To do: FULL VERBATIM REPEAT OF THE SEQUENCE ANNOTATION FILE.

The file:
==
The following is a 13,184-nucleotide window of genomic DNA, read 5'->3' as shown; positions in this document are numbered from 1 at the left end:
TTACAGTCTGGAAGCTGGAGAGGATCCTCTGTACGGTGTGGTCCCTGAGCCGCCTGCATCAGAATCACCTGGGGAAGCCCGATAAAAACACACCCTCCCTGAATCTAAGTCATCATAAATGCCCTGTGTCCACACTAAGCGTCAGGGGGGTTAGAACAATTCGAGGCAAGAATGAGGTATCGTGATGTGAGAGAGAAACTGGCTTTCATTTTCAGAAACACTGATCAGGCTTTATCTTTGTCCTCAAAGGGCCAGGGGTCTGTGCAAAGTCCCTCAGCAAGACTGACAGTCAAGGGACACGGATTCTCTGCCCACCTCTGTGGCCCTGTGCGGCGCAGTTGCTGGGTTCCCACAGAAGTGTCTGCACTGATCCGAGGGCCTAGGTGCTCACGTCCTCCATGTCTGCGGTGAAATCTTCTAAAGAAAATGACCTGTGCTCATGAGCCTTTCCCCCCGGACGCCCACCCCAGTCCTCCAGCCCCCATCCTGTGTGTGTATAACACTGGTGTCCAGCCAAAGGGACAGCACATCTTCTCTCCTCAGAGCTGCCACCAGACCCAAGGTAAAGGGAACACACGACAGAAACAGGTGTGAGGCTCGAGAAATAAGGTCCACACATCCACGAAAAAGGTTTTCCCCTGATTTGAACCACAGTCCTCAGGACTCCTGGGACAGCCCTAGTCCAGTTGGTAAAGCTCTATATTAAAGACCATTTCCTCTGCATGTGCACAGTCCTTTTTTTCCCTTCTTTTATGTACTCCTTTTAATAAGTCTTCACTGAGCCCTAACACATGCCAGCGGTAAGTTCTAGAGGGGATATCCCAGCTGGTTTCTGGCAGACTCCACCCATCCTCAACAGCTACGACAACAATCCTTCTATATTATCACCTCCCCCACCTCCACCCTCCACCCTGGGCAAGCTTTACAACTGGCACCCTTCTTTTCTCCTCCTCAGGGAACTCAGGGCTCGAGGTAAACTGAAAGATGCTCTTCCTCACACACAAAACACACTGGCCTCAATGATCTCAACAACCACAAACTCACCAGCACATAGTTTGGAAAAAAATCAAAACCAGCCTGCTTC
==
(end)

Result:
The following is a 13,184-nucleotide window of genomic DNA, read 5'->3' as shown; positions in this document are numbered from 1 at the left end:
TTACAGTCTGGAAGCTGGAGAGGATCCTCTGTACGGTGTGGTCCCTGAGCCGCCTGCATCAGAATCACCTGGGGAAGCCCGATAAAAACACACCCTCCCTGAATCTAAGTCATCATAAATGCCCTGTGTCCACACTAAGCGTCAGGGGGGTTAGAACAATTCGAGGCAAGAATGAGGTATCGTGATGTGAGAGAGAAACTGGCTTTCATTTTCAGAAACACTGATCAGGCTTTATCTTTGTCCTCAAAGGGCCAGGGGTCTGTGCAAAGTCCCTCAGCAAGACTGACAGTCAAGGGACACGGATTCTCTGCCCACCTCTGTGGCCCTGTGCGGCGCAGTTGCTGGGTTCCCACAGAAGTGTCTGCACTGATCCGAGGGCCTAGGTGCTCACGTCCTCCATGTCTGCGGTGAAATCTTCTAAAGAAAATGACCTGTGCTCATGAGCCTTTCCCCCCGGACGCCCACCCCAGTCCTCCAGCCCCCATCCTGTGTGTGTATAACACTGGTGTCCAGCCAAAGGGACAGCACATCTTCTCTCCTCAGAGCTGCCACCAGACCCAAGGTAAAGGGAACACACGACAGAAACAGGTGTGAGGCTCGAGAAATAAGGTCCACACATCCACGAAAAAGGTTTTCCCCTGATTTGAACCACAGTCCTCAGGACTCCTGGGACAGCCCTAGTCCAGTTGGTAAAGCTCTATATTAAAGACCATTTCCTCTGCATGTGCACAGTCCTTTTTTTCCCTTCTTTTATGTACTCCTTTTAATAAGTCTTCACTGAGCCCTAACACATGCCAGCGGTAAGTTCTAGAGGGGATATCCCAGCTGGTTTCTGGCAGACTCCACCCATCCTCAACAGCTACGACAACAATCCTTCTATATTATCACCTCCCCCACCTCCACCCTCCACCCTGGGCAAGCTTTACAACTGGCACCCTTCTTTTCTCCTCCTCAGGGAACTCAGGGCTCGAGGTAAACTGAAAGATGCTCTTCCTCACACACAAAACACACTGGCCTCAATGATCTCAACAACCACAAACTCACCAGCACATAGTTTGGAAAAAAATCAAAACCAGCCTGCTTC